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Premierleague-News.com - This week, we review the outstanding 2022 Women's Africa Cup of Nations Finals from Morocco, which has sent Women's World Cup debutants Morocco—a hist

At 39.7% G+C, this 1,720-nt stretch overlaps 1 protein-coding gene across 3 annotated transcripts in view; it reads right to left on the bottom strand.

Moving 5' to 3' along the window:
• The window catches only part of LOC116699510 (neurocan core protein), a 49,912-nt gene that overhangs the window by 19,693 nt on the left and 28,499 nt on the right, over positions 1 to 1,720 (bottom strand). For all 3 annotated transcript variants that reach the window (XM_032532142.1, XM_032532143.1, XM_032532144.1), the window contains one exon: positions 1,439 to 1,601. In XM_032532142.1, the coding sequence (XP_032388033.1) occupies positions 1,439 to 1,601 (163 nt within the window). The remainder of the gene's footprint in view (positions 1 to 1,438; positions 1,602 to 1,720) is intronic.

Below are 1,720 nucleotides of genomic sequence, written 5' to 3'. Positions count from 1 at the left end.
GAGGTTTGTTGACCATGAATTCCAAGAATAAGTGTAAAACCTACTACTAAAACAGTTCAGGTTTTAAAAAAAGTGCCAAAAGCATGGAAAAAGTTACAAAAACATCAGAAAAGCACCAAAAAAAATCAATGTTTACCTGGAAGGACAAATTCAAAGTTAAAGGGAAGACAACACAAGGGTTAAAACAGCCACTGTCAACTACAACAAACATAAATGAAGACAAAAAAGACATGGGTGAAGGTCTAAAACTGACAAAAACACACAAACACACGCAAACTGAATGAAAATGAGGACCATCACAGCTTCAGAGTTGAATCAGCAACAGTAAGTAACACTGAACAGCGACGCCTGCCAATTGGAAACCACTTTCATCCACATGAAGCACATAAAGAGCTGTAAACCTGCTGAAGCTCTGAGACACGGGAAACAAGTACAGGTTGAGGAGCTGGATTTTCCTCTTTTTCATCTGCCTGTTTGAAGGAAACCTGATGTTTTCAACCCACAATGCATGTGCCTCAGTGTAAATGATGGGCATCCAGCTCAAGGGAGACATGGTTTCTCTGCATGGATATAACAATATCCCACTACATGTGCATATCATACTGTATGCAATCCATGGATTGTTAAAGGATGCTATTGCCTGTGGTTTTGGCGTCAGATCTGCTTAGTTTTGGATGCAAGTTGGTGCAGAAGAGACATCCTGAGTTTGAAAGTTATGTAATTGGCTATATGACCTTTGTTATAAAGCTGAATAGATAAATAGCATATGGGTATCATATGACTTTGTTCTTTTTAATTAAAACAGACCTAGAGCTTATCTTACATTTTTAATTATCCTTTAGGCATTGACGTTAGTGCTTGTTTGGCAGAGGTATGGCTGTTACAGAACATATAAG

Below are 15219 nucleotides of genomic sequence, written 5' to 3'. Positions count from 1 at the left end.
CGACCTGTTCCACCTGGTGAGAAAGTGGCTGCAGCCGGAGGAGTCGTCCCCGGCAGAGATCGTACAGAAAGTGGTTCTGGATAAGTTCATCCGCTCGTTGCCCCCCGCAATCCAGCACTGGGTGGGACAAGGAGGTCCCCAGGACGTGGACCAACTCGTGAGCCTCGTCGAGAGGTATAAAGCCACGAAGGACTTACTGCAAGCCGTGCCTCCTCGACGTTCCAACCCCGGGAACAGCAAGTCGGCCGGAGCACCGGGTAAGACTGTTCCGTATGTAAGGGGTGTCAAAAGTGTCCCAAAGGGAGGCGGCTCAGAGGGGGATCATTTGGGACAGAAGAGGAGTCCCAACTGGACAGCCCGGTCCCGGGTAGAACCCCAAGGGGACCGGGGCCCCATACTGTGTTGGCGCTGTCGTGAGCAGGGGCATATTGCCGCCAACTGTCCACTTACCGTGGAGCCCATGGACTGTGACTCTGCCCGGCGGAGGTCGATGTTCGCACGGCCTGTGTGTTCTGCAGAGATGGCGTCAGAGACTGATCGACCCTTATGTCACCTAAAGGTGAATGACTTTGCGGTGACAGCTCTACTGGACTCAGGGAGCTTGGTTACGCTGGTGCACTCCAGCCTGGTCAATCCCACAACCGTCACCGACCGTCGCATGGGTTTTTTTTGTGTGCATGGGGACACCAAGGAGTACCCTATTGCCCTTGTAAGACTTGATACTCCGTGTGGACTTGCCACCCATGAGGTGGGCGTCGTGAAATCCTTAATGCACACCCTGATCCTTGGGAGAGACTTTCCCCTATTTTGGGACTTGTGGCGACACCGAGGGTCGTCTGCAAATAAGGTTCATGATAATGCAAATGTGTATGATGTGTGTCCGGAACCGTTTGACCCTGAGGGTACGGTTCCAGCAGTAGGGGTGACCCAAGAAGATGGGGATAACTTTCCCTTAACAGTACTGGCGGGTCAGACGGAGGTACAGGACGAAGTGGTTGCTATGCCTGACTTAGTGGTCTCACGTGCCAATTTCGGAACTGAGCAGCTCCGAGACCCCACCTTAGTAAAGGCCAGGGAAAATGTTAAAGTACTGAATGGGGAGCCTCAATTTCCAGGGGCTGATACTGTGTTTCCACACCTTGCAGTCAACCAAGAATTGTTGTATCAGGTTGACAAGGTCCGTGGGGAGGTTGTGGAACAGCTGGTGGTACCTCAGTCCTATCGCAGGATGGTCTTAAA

PremierLeague-News.Com - Breaking Sport Transfer News ! This week, we review the outstanding 2022 Women's Africa Cup of Nations Finals from Morocco, which has sent Women's World Cup debutants Morocco—a historic first for North Africa/the Middle East—and Zambia, along with returnees Nigeria and South Africa, to next summer's Finals in Australia/New Zealand. We provide detail on all the matches, as well as an overall analysis of a hugely impactful and impressive tournament, and look at the rosters of the sides. 2022 Women's Africa Cup of Nations Finals ReviewMorocco and Zambia qualified for their first ever Women's World Cup Finals, along with Nigeria (their ninth overall) and South Africa (their second) as the four winners at the quarterfinals stage of the 2022 Women's Africa Cup of Nations Finals in Morocco in July. For Morocco, they become the first team from North Africa (and West Asia/Middle East) to qualify for the Women's World Cup, in a region that until very recently struggled with access to the sport for females because of strong, rigid perceptions of proper roles for women and a severe lack of funding and resources. It will also be interesting to see if Morocco utilize even more diaspora, particularly in France and Spain (they had nine in total on their roster tied with European clubs, with three from France and one from Spain—see below). For Zambia, a major question is, can they resolve the procedural issues ahead of next summer's tournament that prevented Barba Banda from playing in the continental Finals (see more below)? Zambia could also look to add to their team from their diaspora from England and South Africa in particular. The 2022 TotalEnergies Women's Africa Cup of Nations Finals began on July 2 in Morocco after expanding to 12 teams for the first time—up from eight four years ago. With twelve teams in the Finals—particularly with Women's World Cup Finals spots on the line for next summer—the format allowed for more surprises, as we saw earlier this year in the AFC Women's Asian Cup as Vietnam and surprise outsiders and diaspora-dominate Philippines qualified for the WWC for the first time ever, with the quarterfinal round absolutely crucial to that process, whereas in CONCACAF—the top two teams from each of the two groups in the 8 team finals automatically advanced to the WWC, with the two third-place teams going on to the 10-team intercontinental playoffs after only three matches (see: The Week in Women's Football: CONCACAF reflection; Arsenal keep Miedema; Man City sign Venezuela star Castellanos - Tribal Football). (Note: Oceania's Women's Nations Cup has nine teams in the group stage but cuts down to eight and thus will have a quarterfinal stage, but builds up to only the winner going onto the FIFA Intercontinental Playoffs for the 2023 WWC (note: we will cover the OFC event in the coming weeks). The expansion to 12 teams also allows more debutants in the CAF final round, with four new nations at this event: Botswana, Burkina Faso, Burundi and Togo. Four teams also are making their return after some years absent: Tunisia (last appearing in 2008), Morocco (2000), Uganda (2000) and Senegal (2012). East Africa has two representatives at the finals for the first time—Burundi and Uganda. Botswana was the only debutant to make the quarterfinal round and then the repechage (see more below).Morocco was the first North African nation to host the finals, which began in 1998 on a biennial basis, with two championships held prior—in 1991 and 1995, with Nigeria taking the crown on both occasions. History was also made with three female coaches at the finals: Gaoletlhoo Nkutlwisang of Botswana, Kai Tomety from Togo and South Africa's Desiree Ellis, who took South Africa to their debut Women's World Cup Finals in 2019 in France. Debutants Burundi brought Gloris Gakiza (La Colombe of Burundi), the youngest player in the tournament at 14 years and 7 months. Nigeria's Onome Ebi (listed with Guingamp of France after playing in Belarus, Turkey, Sweden and at home) is participating in her seventh WAFCON Finals and is the oldest player in this edition at 39 years and two months of age; she is also the team captain. TITRIT is the official 2022 WAFCON mascot. a lioness, a reference to Morocco's Atlas Lions/Lionesses, an undeniable symbol of power and courage. TITRIT is a Moroccan Berber name which means "star" or "celebrity" and which characterizes a proud, dignified, rigorous and determined person. Graphic courtesy of African Football Confederation.Below we look at the results at each stage of the tournament and then the rosters for each team. Group A In the only game held on the tournament's opening day on July 2, host side Morocco defeated tournament finals debutants Burkina Faso 1-0 as Ghizlane Chebbak scored the only goal within the first hour on a free kick from outside the box that curved around the Burkinabe wall; BF goalkeeper Marian Ouattara (19—Union Sportive des Forces Armees in Ouagadougou) seemed to have blocked it with her hands as she dove but it slipped past her into the goal. Chebbak (31), the Moroccan team captain, has won nine league titles at home with FAR Rabat (Royal Armed Forces or ASFAR). Chebbak also had an effort cleared off the line by a Burkina Faso defender later in the first half and her curling high shot was saved by Ouattara late in the second stanza. Morocco led in ball possession (58% vs. 42%), shots (16 vs. 9) and shots on goal (7 vs. 3) during the match. The appointment of French coach Reynald Pedros to lead the side showed how seriously Morocco's Football Federation has approached this tournament; he won two French league titles and two European Champions League titles with Olympique Lyon from 2017-2019 and won the FIFA women's coach of the year award in 2018. Pedros (50) took over as Atlas Lionesses coach in November 2020. Prior to the tournament, since November of 2021, the Atlas Lionesses went eight games undefeated in friendlies (with two ties) and defeated European sides Moldova (4-0) and Malta (1-0) in the process. On July 3, Senegal defeated Uganda 2-0 on a penalty kick goal in the 39th minute by Ndeye Diakhate (25—Le Puy of France) and a goal five minutes into the second half by Nguenar Ndaiaya (27—Bourges of France). Ndaiaya capitalized on a defensive error about 40 meters out from goal by the Crested Cranes and Ndaiaya took the ball in alone on goal and rounded goalkeeper Ruth Aturo (26—Kotkan Tyovaen Palloilijat or KTP of Finland, after leaving Uganda Christian University or UCU Lady Cardinals). Senegal goalkeeper Tenning Sene (32—Sirenes de Grand Yoff in Senegal) had an outstanding game to get the shutout for the Lionesses of Terenga. On July 5, in the second round of matches. Senegal used a penalty kick goal in the 84th minute by Korka Fall (32—Aigles de la Medina in Senegal) seven minutes after coming on as a substitute to leave Senegal undefeated in group play and assured of a quarterfinal spot after two matches. Burkina Faso played well but were unfortunately shortchanged by the Burundi referee Suavus Iratunga, who had added 3 minutes of injury time for the second half, but only around a minute was actually played as two Senegal players went down injured and needed attention; she ended the game after four and a half minutes had run on the clock. Also on July 5, host Morocco used an early penalty kick goal in the 14th minute from their English-born import Rosella Ayane (26), who has played for the past three seasons with Tottenham Hotspur in the WSL and spent a year with Apollon Limassol of Cyprus in 2017-18 and was capped by England at the youth level, in their 3-1 win over Uganda. Young Uganda defender Sumaya Koumntale (18—Tooro Queens in Uganda) scored just after the half hour mark on a brilliant free kick from outside of the penalty box that bent into the top corner at a sharp angle over experienced goalkeeper Khadija Er-Rmichi (32) of ASFAR. In the 68th minute, Morocco regained the lead on a headed goal in front of the net from Nesryne El Chad (19), who plays in her native France with St. Etienne, from a brilliant free kick lead ball by Chebbak from over 25 yards out. Chebbak then scored from the penalty spot in the 83rd minute for the final 3-1 score line. For the last Group A matches on July 8, Ghizlane Chebbak was again the hero with a 55th minute penalty kick goal to give Morocco the only goal they needed in a 1-0 win over Senegal; the win gave Morocco an undefeated record and advancement to the quarterfinals as a top seed. Senegal also moved on to the quarterfinals with 6 points. In the second game, Burkina Faso and Uganda tied 1-1, leaving both teams on 1 point; BF finished in third with a better goal difference than Uganda (-2 vs. -4) but both were eliminated as the other two third place teams had 2 points (Cameroon in Group B) or 3 points (Botswana in Group C) after 2 games. Group BIn two Group B matches on July 3, Cameroon and Zambia tied 0-0—a strong result for the latter after their Chinese-based forward Barbra Banda was ruled out just prior to the tournament's start for, according to the tournament media, "medical reasons" (see more below). Banda scored successive hat-tricks last summer in Zambia's rousing inaugural Olympic Games Final appearance. In the other Group B match that day, Tunisia defeated Togo 4-1. Tunisia jumped out to a 2-0 lead by the 12th minute on goals by Meriem Houji (27—after one year with FC Vendenheim in France's second division, she played for three seasons at Atasehir Belediyesi Spor Kulubu in Turkey and last season scored 14 goals for ALG Spor in Turkey) and Sabrine Ellouzi (25—Netherlands-born who will play with Feyenoord next season) while Odette Gnintegma (23—Raja Ain Harrouda of Morocco) scored in the 22nd minute from the penalty spot for Togo to halve the deficit. Gnintegma is one of eight Togolese with clubs abroad (see more below). Ellouzi scored 7 goals in 23 matches with Excelsior last season in the Dutch league and was the highest-ranking international player on the league scorers' list behind nine Dutch (according to FIFA) players; she previously played for six seasons with Twente. Ellouzi scored her second goal of the game on the hour mark and Houji scored her second 12 minutes later. On July 6, Zambia dominated Tunisia throughout the match but had to wait for a 92nd minute winner from Avell Chitundu (24—ZESCO United in Zambia), with an assist from Captain Grace Chanda (25—BIIK of Kazakhstan) to take a 1-0 triumph. Zambia was more dangerous all game but Tunisia's defense held the scoreless deadlock until the very last minutes of the game. The Copper Queens Ochumba Oseke Lubandji (20—Red Arrows in Lusaka) missed a penalty kick in the 32nd minute. In the second game, Togo vs. Cameroon ended 1-1, a result that left Cameroon on two points and in third place behind Zambia (4 points) and Tunisia (3 points) in a very tight group. Togo earned an historic first point from their first ever goal in the Finals. Togo took the lead with a successful Afi Woedikou (27—Yzeure in France's top league) penalty kick in the 28th minute, but defender Estelle Johnson (NJ/NY Gotham FC) scored 10 minutes later. Togo did a fine job against Cameroon, who have been African Cup of Nations runners-up three times (four second-place finishes including the one when adding in the first two women's continental championships). For Group B's final day of games on July 9, Zambia jumped to a quick 2-0 lead early with goals by Grace Chandra (25—BIIK in Kazakhstan) in the 15th minute and Ireen Lugu (24—Green Buffaloes in Zambia) in the 21st minute. Togo reduced the deficit in the 35th minute through Afi Woedikou from her second goal of the tournament, but Siomara Mapepa (20—Lusaka Dynamos) scored the Copper Queen's third tally just before the break in the 41st minute. Chanda scored her second goal on the hour mark and Zambia finished with a 4-1 triumph. In the other match, a crucial game between second place Tunisia and third place Cameroon, the Indomitable Lionesses jumped into the lead even earlier than did Zambia in their win that day, with Michaela Abam (25—the American-born forward with the Houston Dash, who has also played at Real Betis and Paris FC) scoring in the 3rd minute. In the final minute of regulation time, Inter Milan of Italy forward Ajara Nchout (29) scored on a header from a Rose Bella (Trabzonspor of Turkey) pass. Nchout scored 8 goals in 18 matches in her first season in Italy in 2021-22, after stints in Spain, Norway, Sweden, the NWSL, Russia and at home. Zambia won the group on 7 points, Cameroon finished second on 5 points with Tunisia in third on 3 points—all three sides advanced to the quarterfinals—and Togo finished with 1 point but scored 3 goals (against 9 allowed) in their first ever Finals appearance, which was a good basis to build on for the future. Group COn July 4, South Africa shocked the nine-time African Women's Cup of Nations champions (11 titles overall in the African Women's Championships) with a 2-1 win, with all the scoring coming in the final 30 minutes of the game. Forward Jermaine Seoposenwe (28—who has played in the past with Gintra in Lithuania and Real Betis in Spain and is now with Braga of Portugal) scored her 17th international goal in 80 matches in the 61st minute for Banyana Banyana and then Hildah Magaia doubled the score two minutes later. Magaia scored 12 goals in 22 matches for Swedish Second Division side Moron in 2021 and is now with Sejong Sportstoto in Korea Republic. Rasheedat Ajibade (22) scored a consolation goal for the Nigerians in the 92nd minute. She played the last two seasons with Atletico Madrid in Spain, scoring 10 goals in 23 matches last season; in 2019 and 2020 she played with Avaldsnes in Norway (see more below). Banyana Banyana head coach Desiree Ellis said after the match, "This is a very big win for us as a team. We needed to get this result because it sets the tone for the rest of the tournament. We had a meeting before we started training to talk about our goals and ambitions. We want to qualify for the World Cup and win the title here.…This victory is for everyone back home and for all the coaches. This is for everyone connected to women's football back home." This was South Africa's second win over Nigeria in the past 10 months, having stunned the defending champions 4-2 in the Aisha Buhari Invitational Cup in Lagos—honoring a political leader in Nigeria and former First Lady of the nation—in which Ghana also participated. Actually, we really shouldn't be so surprised with the result as South Africa defeated Nigeria in their Group opener in late 2018 in Ghana at the Women Cup of Nations Finals 1-0, but fell in the Final to Nigeria on penalty kicks (4-3) after a scoreless match. On July 6, four-time African Player of the Year Asisat Oshoala (Barcelona of Spain) was ruled out of the Cup of Nations games after suffering a Grade 2 Medial Collateral Ligament strain in the eighth minute of the opener against South Africa. Oshoala received treatment and returned to the field of play until she was substituted in the 82nd minute by Francesca Ordega. In the other Group C match on July 4, Botswana won 4-2 over Burundi, with Refilwe Tholakele (26—Township Rovers in Gaborone) scoring a brace and assisting on another goal in the second half for the winners, while Sandrine Niyonkuru (22—Fountaingate Schools in Tanzania) scored a brace for Burundi. On day two in Group C on July 7, South Africa qualified for the quarterfinals with a 3-1 win over Burundi. South Africa took the lead after 20 minutes through Thembi Kgatlana (26—who early in July signed for Racing Louisville for her second stint in the NWSL after a year with the Houston Dash in 2018—she is transferring from Atletico Madrid in Spain where she had six goals in 25 matches this past season after scoring 10 goals in 27 for Eibar in Spain in 2020/21). Aniella Uwimana (22—Yanaga Princess in Dar es Salaam, Tanzania) tied the match for Burundi ten minutes later but South Africa regained the lead in just two minutes through Amogelang Motau (25—University of the Western Cape). Linda Mtlhalo scored from the penalty spot in the 54th minute for the final 3-1 score line. Mtlhalo (24) has been with Djurgardens IF in Sweden for the past three seasons and spent a year with Kgatlana in 2018 with the Houston Dash and then played a year in China with Beijing Phoenix. Nigeria bounced back from its opening game loss to South Africa to defeat Botswana 2-0, with Ifeoma Onumanu (NJ/NY Gotham FC in the U.S.) opening the scoring in the 19th minute. Three minutes into the second half, Christy Ucheibe (21) of Benfica of Portugal provided the final score line. In the last Group C matches on July 10, South Africa played Botswana in a Southern Africa derby between the two neighboring nations, with both sides already assured of a last eight spot. The Mares of Botswana stunned South Africa in the Tokyo 2020 Olympics Qualifiers, winning 3-2 on penalties following goalless draws in both legs in the second round of qualification. Young phenom attacker Nthabiseng Majiya (18—Richmond United FC in South Africa), scored the only goal of the match in the 80th minute for a 1-0 South Africa win. Majiya has a very bright future as she scored 20 goals last season—the second highest total in the league—and was named the Young Player of the Season in the South African league. The other match on July 10 saw Nigeria jump out to a 3-0 lead against Burundi by the 30th minute mark of the first half, with Rasheedat Ajibade scoring from the penalty spot in the 25th minute and then Peace Efih (21—Kiryat Gat in Israel, after playing with Sporting de Huelva in Spain in 2019-20) scoring three minutes later, followed by Uchenna Kanu (25—14 goals in 20 matches with Linkopings in Sweden in 2021 and now with Tigres in Mexico, where she has been a revelation—see: The Week in Women's Football: Interview with Fiji star Davis; Johnson joins San diego; Houston face Pumas UNAM - Tribal Football and The Week in Women's Football: Liga MX Femenil Clausura review; Oakland joins W-League; Moscato coaching Tigres - Tribal Football) adding a goal a moment later. Kanu scored again in the first minute of the second half and Nigeria coasted to a 4-0 win. South Africa (9 points), Nigeria (6 points) and Botswana (3 points) all advanced to the quarterfinals from Group C. Burundi finished with 0 points but scored 3 goals with 11 allowed in their debut finals. Knockout StagesQuarterfinalsIn the quarterfinals on July 13, Morocco and Botswana traded early free kick goals within the first seven minutes, with Sanaa Mssoudy (22—ASFAR in Rabat) pleasing the large home crowd with a third minute goal. Botswana's Keitumetse Dithebe (19—Mexican Girls) evened the score four minutes later. Midfielder Yasmin Mrabe (22—Rayo Vallecano of Spain after three years at Madrid CFF) restored the lead in the 59th minute and Morocco had the best of the attacking moves in the remaining 30 minutes and finished with a 2-1 win and their first ever Women's World Cup berth. In the second game on July 13, Senegal took the lead from forward Nguenar Ndiaye (27—with Bourges in France after time at AFA Grand Yoff at home) just after the hour mark (61st minute) but Zambia tied it up in the 70th minute through Avell Chitundu (24—Zesco United) with her second goal of the tournament. After 120 minutes, penalty kicks were needed to break the tie and Zambia advanced to the semifinals and their first ever Women's World Cup with a 4-2 win on penalties. Goalkeeper Hazel Nali (24—Fatih Vatan Spor of Turkey) saved Ndeye Diakhate's (25—Le Puy in the third division in France) attempt—which was Senegal's fourth attempt—and then turned around and fired the winner into the goal past her fellow keeper Tenning Sene (32—Sierenes de Grand Yoff). Senegal's Korka Fall (32—Aigles de la Medina in Senegal, who first played in Spain with Zaragoza over a decade ago) put her first attempt wide of the goal while Zambia's fourth attempt by Lushomo Mweemba (21—Green Buffaloes) was saved by Sene. On July 14, Cameroon and Nigeria held a battle of the giants of the African women's game, with Rasheedat Ajibade scoring 11 minutes into the second half to send Nigeria to their 9th WWC finals—they have been ever-present since the first edition in 1991—with a 1-0 win. Ajibade nodded the ball in from 8 yards out from the goal and off the goalpost as well as the Cameroonian goalkeeper Ange Bawou (22—Bayelsa Queens of Nigeria). South Africa faced Tunisia in the other semifinal the same day, with Tunisian fans hoping that their nation could be the second Meghreb team to make the Women's World Cup Finals, but while South Africa was an attacking force all game, they only able to score once, to send the Baynana Baynana to their second consecutive world finals. South Africa got off to a good start from a goal by Jermaine Seoposenwe in the 14th minute as she sped past the defense. Despite peppering the Tunisia goal, they couldn't add to that tally and Tunisia had a last-minute penalty appeal—which looked legitimate—ignored by Salima Mukansanga, the referee from Rwanda, who didn't even use VAR to review the play. RepechageOn July 17, in the repechage—the battle between the semifinal losers—Senegal faced Tunisia and Botswana met Cameroon, with the winners moving on to the FIFA Intercontinental Playoff next February in New Zealand for three final places out of 10 nations participating. Senegal advanced after defeating Tunisia on penalty kicks 4-2 after a scoreless tie. Korka Fall scored Senegal's winning spot kick after one miss by her team and two by Tunisia. Ajara Nchout scored for Cameroon just before the end of the first half in their 1-0 victory over a very game Botswana side, who impressed during their first ever Finals. Cameroon still has a chance for their third consecutive WWC Finals; in 2015 and 2019 they qualified for the Round of 16 on both occasions after the Group State. They will be one of the favorites to advance to the Finals from the Intercontinental Playoffs. SemifinalsIn the semifinals on July 18, Zambia and South Africa met in another Southern Africa derby and South Africa scored from a controversial (and highly questionable penalty call) late in injury time by Linda Motlhalo. In the other semifinal that same day, Nigeria opened the scoring in the 62nd minute through an own goal by Morocco midfielder Yasmin Mrabet (22—who was born in Spain and played last season with Levante in Spain) in a goalmouth dual with Uchenna Kanu battling her, but four minute later Morocco had tied the game with Sanaa Mssoudy (22—ASFAR) scoring a goal after South African goalkeeper Chiamaka Nnadozie (21—Paris FC) spilled a cross from Fatima Tagnaout (23—ASFAR). Nnadozie was so impressive in goal in general during the tournament. Nigeria lost two players to red cards in the second half and had to play very defensively to survive on penalty kicks as Morocco displayed their strong ball control and passing skills to spread the field, but Nnadozie was tremendous in goal to preserve the tie. Gift Monday (20—Bayelsa Queens) shot a rocket off the crossbar on a rare counter late in the second half of overtime, which almost gave Nigeria a stunning victory over the Atlas Lionesses. Morocco's players pleased the incredible record crowd of 45,562 for women's football in the country in Rabat by taking the penalty kick session 5-4, with all of Morocco's kickers seeming quite nonplussed with their successful kicks, with Ayane's goal the finale—it took the dynamic forward a few seconds to realize that the game was over—with Morocco creating a chance for more history on the weekend in trying to win their first ever continental title. Third Place MatchIn the third-place match on July 22, Zambia went ahead of Nigeria in the 29th minute as a long-range blast from Evarine Katongo bounced off the woodwork and into Nigerian goalkeeper Chiamaka Nnadozie and on into the goal. The Copper Queens held on the rest of the game for a 1-0 victory to finish in third, a historic best for the nation at the African Finals. For Nigeria, at a total of 14 CAF Women's Finals, they have now finished fourth on two occasions (2012 and 2022), in third once (20118) and for the other eleven championships finished as winners. Though their final position was a surprise and somewhat disappointing to some, the consolation is that they are through to the Women's World Cup next summer as one of the semifinalists, but head coach Randy Waldrum will have to reevaluate his roster (for which he has a bounty of choices—both at home and with those playing abroad) and strategies to face opposing team's various styles at the world level. Final MatchIn the championship final on July 23, Hildah Magaia scored twice midway through the second half (63rd and 71st minute) to give South Africa a 2-0 lead. Rosella Ayane scored for Morocco in the 80th minute and Baynana Baynana held off an energized and attacking Morocco side for the final 19 minutes—including 9 minutes of injury time. South Africa won their first Women's Cup of Nations in their fifth finals appearance—sixth including the first two Women's Championships in 1991 and 1995. South Africa became only the third national to be African champions—after Nigeria (11 titles) and Equatorial Guinea (2 titles). The final attracted around 60,000 fans—a WAFCON record crowd—and surpassing the 45,000 for Morocco's Semifinal. Analysis of the FinalsThis reporter watched most of the 2022 WAFCON games and the tournament had a lot of positive takeaways, including: Morocco advancing to its first Women's World Cup next summer—the first nation from the Arab world to do so. This will be a huge landmark to build on for further growth of the game in a region where it is just beginning to be supported in some countries. Morocco played a strong possession-based game and the hiring of veteran French club coach Reynold Pedros (see above) should become a template for other developing nations in the game to make up ground and succeed at the regional level and make a world Finals.The record attendances for the Women's Cup of Nations in Morocco—60,000 at the Morocco and South Africa final—are a result of increasing crowds during the tournament, particularly for the home nation. The bar has now been raised for future hosts and all credit to Morocco's Federation and their fans for their belief and support of women's football.